Cutis Joseph, It's Time to Pack Your Bags

Daniel SewellContributor IDecember 2, 2008

It wasn't too long ago when Curtis Joseph minded the Toronto Maple Leafs net when he was actually good at it.

But there comes a time where even the great become "has-beens", which is exactly what Joseph is now. And it isn't as if he hasn't been given the chance to endear himself once more to the fans of Toronto after his rather rough departure to Detroit in the aftermath of a messy contract dispute.

Not long ago I remember idolizing CuJo—a name I got into the habit of using constantly—and when he departed for Detroit, I was utterly disappointed. There was no doubt about it, Joseph was an excellent goaltender, and his acrobatic, spectacular saves will certainly be remembered. 

However, there is still much negativity surrounding Joseph and not all fans have treated his arrival as the Leafs' backup as a fortunate turn of events.

And it'd be hard to argue otherwise.

As of now, Joseph is posting a 3.95 GAA with a .851 save percentage. These numbers are horrendous, even for a backup. It was surprising when Joseph was signed in the offseason, but there was still the benefit of the doubt when it came to Joseph—he posted a GAA just over three in the 2006-2007 season in 55 games with Phoenix.

But therein lays the contradiction within the organization—yes, the Toronto Maple Leafs. Did they not solemnly announce prior to the start of the season that, "wins and losses don't matter." We will be competitive, but how far we compete should not be expected to venture into the playoffs.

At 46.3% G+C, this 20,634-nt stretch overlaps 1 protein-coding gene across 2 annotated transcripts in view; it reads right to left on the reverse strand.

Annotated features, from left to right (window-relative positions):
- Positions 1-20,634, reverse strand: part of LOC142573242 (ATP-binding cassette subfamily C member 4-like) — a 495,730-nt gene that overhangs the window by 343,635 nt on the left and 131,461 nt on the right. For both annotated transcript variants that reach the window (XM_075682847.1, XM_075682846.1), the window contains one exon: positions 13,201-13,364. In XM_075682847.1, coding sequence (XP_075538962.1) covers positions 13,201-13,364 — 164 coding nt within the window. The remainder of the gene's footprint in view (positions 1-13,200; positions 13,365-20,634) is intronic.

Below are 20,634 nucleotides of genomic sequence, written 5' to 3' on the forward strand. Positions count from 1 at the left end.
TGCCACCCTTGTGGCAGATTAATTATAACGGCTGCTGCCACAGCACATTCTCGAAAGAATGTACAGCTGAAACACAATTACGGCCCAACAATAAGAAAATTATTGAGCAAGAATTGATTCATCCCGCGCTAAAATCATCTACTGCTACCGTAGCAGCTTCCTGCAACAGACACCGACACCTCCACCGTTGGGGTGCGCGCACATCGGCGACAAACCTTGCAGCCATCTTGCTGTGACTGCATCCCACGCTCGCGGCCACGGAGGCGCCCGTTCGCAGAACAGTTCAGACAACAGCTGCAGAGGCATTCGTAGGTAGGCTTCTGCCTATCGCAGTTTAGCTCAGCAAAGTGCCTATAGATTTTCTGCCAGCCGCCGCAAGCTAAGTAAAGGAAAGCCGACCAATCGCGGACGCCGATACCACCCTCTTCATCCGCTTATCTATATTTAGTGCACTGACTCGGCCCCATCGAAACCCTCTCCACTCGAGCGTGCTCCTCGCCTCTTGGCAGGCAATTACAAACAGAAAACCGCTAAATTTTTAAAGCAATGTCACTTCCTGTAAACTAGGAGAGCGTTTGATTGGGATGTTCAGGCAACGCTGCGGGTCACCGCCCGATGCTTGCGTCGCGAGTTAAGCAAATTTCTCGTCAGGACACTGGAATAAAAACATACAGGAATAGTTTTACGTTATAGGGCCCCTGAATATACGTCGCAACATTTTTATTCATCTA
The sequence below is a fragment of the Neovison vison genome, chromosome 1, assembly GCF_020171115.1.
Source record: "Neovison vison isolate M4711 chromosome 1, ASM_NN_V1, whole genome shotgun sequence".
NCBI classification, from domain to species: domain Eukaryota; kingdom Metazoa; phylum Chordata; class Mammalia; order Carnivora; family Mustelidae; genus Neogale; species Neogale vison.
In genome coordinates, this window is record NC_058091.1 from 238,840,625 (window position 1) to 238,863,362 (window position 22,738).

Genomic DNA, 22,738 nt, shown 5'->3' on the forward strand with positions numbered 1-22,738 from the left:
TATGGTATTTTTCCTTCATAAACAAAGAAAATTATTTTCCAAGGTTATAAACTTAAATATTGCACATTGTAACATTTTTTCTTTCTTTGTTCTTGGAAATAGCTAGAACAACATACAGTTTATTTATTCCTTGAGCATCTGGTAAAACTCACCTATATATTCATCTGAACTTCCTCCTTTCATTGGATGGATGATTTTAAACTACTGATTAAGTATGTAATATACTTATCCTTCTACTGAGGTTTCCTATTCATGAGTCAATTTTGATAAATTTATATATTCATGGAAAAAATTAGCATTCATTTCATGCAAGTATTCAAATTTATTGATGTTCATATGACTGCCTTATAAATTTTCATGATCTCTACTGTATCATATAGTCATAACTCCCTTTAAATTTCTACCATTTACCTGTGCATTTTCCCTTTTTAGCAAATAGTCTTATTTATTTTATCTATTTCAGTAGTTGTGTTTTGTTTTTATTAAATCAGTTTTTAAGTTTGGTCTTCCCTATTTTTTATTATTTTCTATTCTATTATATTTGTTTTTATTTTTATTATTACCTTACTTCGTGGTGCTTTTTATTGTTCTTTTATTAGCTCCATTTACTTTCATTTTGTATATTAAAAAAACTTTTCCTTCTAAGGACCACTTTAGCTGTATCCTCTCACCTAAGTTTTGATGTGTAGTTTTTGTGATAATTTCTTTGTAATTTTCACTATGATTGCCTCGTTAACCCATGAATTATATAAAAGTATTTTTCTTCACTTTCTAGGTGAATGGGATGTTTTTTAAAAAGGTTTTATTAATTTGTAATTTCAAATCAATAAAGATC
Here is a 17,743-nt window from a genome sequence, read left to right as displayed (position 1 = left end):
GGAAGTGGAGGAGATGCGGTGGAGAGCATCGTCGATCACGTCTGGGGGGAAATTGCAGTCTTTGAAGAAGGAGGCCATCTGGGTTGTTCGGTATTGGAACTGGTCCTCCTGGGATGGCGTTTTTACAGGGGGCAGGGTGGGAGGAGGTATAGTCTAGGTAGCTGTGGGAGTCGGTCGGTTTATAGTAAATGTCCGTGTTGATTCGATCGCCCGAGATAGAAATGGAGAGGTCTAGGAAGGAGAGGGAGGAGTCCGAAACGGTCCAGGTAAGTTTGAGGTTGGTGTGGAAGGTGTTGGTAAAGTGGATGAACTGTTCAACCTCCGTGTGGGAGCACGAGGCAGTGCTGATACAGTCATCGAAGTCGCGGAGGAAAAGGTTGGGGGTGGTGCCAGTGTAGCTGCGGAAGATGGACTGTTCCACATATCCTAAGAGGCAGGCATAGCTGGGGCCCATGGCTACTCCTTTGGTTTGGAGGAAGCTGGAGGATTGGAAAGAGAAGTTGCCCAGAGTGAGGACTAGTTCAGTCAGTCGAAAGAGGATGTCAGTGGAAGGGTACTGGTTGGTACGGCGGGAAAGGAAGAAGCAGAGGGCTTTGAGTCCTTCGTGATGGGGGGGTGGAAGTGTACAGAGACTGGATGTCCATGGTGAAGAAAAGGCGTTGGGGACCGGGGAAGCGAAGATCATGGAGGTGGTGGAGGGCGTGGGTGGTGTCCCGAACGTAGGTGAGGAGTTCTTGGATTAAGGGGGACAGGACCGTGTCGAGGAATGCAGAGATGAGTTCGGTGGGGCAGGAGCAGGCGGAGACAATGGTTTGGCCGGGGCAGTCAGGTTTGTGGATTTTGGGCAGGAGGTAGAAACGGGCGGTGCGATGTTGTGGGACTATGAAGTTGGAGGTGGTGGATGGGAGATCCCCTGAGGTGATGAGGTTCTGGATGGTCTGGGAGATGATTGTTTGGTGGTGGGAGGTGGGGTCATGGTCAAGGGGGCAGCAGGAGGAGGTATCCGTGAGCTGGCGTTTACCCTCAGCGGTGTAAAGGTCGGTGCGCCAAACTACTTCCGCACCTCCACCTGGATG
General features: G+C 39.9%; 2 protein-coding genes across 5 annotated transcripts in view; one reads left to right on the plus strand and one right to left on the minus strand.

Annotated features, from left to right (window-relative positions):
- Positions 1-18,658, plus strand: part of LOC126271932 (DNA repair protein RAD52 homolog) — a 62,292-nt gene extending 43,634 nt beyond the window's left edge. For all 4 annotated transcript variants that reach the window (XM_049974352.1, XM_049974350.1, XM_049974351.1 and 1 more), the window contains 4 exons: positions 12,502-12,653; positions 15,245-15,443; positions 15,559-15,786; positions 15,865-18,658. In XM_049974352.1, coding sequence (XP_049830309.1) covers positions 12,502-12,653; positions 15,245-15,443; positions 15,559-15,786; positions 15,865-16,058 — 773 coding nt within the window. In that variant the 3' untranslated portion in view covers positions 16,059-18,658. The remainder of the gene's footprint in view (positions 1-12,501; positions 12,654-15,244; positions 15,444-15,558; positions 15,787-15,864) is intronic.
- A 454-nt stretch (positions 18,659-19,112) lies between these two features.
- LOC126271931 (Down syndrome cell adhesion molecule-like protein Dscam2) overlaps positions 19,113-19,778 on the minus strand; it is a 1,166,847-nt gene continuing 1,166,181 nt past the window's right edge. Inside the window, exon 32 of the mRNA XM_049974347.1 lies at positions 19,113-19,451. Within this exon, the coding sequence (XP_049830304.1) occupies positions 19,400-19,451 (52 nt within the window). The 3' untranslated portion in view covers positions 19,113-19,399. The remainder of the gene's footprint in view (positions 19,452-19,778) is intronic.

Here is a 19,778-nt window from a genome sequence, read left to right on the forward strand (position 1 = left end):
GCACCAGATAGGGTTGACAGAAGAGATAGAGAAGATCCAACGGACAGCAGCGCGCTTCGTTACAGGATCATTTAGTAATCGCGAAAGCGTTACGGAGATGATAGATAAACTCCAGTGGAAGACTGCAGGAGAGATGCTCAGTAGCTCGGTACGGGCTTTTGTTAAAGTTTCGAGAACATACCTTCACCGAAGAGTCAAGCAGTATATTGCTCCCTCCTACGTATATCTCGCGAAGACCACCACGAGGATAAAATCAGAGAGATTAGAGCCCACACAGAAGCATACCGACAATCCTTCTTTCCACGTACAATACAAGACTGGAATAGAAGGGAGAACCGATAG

This was a bold and smart move for the management. Still, there are inconsistencies with this team's motivations. At first, we believe we're in a rebuilding stage, which is great. However, we regress and sign an aging backup in Joseph.

What was Joseph to accomplish? Mentor Toskala? We all know that can't have been the main reason, so what else is there?

Here's one: it was a comfort signing for Joseph. He wanted to make amends to Toronto—we can't say for sure, but we know there was tension between Joseph and some fans of the Leafs'—and what better way to show his loyalty to Toronto by returning in between the pipes? Plus, he was close to home and the chances of him joining a Cup-contending teams were slim.

So we sign him, and give Joseph a chance. That's all it should be, though. A chance. And that chance should run out now. Joseph has done nothing noteworthy to warrant his spot on this team.

If we're intent on rebuilding, and placing an emphasis on youth, not aging veterans, use the farm system to fill the void left by Joseph's departure. Although, Pogge has shown a lack of confidence in the AHL, a trip to the NHL may be just what he needs.

Of course, Pogge's stats show no sign that he should be in the NHL, but there are times where younger players, especially those so highly touted by their organization, are treated too much like "star players" and begin to lose focus, or their sense of accomplishment when left in the "lesser league"—in this case, the AHL.

By sending Joseph packing and giving Pogge a chance, we can test the mettle of our apparent number one goaltender prospect, while getting rid of an aging veteran—something this team should be focused on doing.